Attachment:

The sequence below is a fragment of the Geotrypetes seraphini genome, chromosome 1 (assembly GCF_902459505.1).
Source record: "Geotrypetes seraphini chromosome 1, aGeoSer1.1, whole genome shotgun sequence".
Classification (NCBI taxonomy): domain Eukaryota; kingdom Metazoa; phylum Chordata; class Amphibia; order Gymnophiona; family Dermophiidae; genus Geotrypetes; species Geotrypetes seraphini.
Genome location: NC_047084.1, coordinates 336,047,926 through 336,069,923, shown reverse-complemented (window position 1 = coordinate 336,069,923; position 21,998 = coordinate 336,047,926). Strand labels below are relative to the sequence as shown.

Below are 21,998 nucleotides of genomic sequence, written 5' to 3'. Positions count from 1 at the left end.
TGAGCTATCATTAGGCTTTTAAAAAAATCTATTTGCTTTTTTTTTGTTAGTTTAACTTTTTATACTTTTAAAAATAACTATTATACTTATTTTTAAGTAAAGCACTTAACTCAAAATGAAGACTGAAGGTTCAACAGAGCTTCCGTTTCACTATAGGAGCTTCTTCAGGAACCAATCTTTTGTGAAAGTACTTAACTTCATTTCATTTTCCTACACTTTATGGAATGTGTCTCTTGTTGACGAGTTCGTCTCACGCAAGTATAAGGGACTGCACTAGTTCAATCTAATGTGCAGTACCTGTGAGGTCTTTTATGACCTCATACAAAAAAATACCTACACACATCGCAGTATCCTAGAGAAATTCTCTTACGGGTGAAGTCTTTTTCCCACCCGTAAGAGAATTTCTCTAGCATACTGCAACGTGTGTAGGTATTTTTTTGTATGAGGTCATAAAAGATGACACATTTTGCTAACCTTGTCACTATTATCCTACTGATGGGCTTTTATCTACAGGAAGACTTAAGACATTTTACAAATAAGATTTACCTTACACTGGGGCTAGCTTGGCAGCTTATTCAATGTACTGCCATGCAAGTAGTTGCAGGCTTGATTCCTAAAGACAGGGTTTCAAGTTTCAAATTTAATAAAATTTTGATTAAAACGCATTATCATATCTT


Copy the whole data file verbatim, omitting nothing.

The sequence below is a fragment of the Geotrypetes seraphini genome, chromosome 1 (assembly GCF_902459505.1).
Source record: "Geotrypetes seraphini chromosome 1, aGeoSer1.1, whole genome shotgun sequence".
Classification (NCBI taxonomy): domain Eukaryota; kingdom Metazoa; phylum Chordata; class Amphibia; order Gymnophiona; family Dermophiidae; genus Geotrypetes; species Geotrypetes seraphini.
Genome location: NC_047084.1, coordinates 336,047,926 through 336,069,923, shown reverse-complemented (window position 1 = coordinate 336,069,923; position 21,998 = coordinate 336,047,926). Strand labels below are relative to the sequence as shown.

Below are 21,998 nucleotides of genomic sequence, written 5' to 3'. Positions count from 1 at the left end.
TGAGCTATCATTAGGCTTTTAAAAAAATCTATTTGCTTTTTTTTTGTTAGTTTAACTTTTTATACTTTTAAAAATAACTATTATACTTATTTTTAAGTAAAGCACTTAACTCAAAATGAAGACTGAAGGTTCAACAGAGCTTCCGTTTCACTATAGGAGCTTCTTCAGGAACCAATCTTTTGTGAAAGTACTTAACTTCATTTCATTTTCCTACACTTTATGGAATGTGTCTCTTGTTGACGAGTTCGTCTCACGCAAGTATAAGGGACTGCACTAGTTCAATCTAATGTGCAGTACCTGTGAGGTCTTTTATGACCTCATACAAAAAAATACCTACACACATCGCAGTATCCTAGAGAAATTCTCTTACGGGTGAAGTCTTTTTCCCACCCGTAAGAGAATTTCTCTAGCATACTGCAACGTGTGTAGGTATTTTTTTGTATGAGGTCATAAAAGATGACACATTTTGCTAACCTTGTCACTATTATCCTACTGATGGGCTTTTATCTACAGGAAGACTTAAGACATTTTACAAATAAGATTTACCTTACACTGGGGCTAGCTTGGCAGCTTATTCAATGTACTGCCATGCAAGTAGTTGCAGGCTTGATTCCTAAAGACAGGGTTTCAAGTTTCAAATTTAATAAAATTTTGATTAAAACGCATTATCATATCTT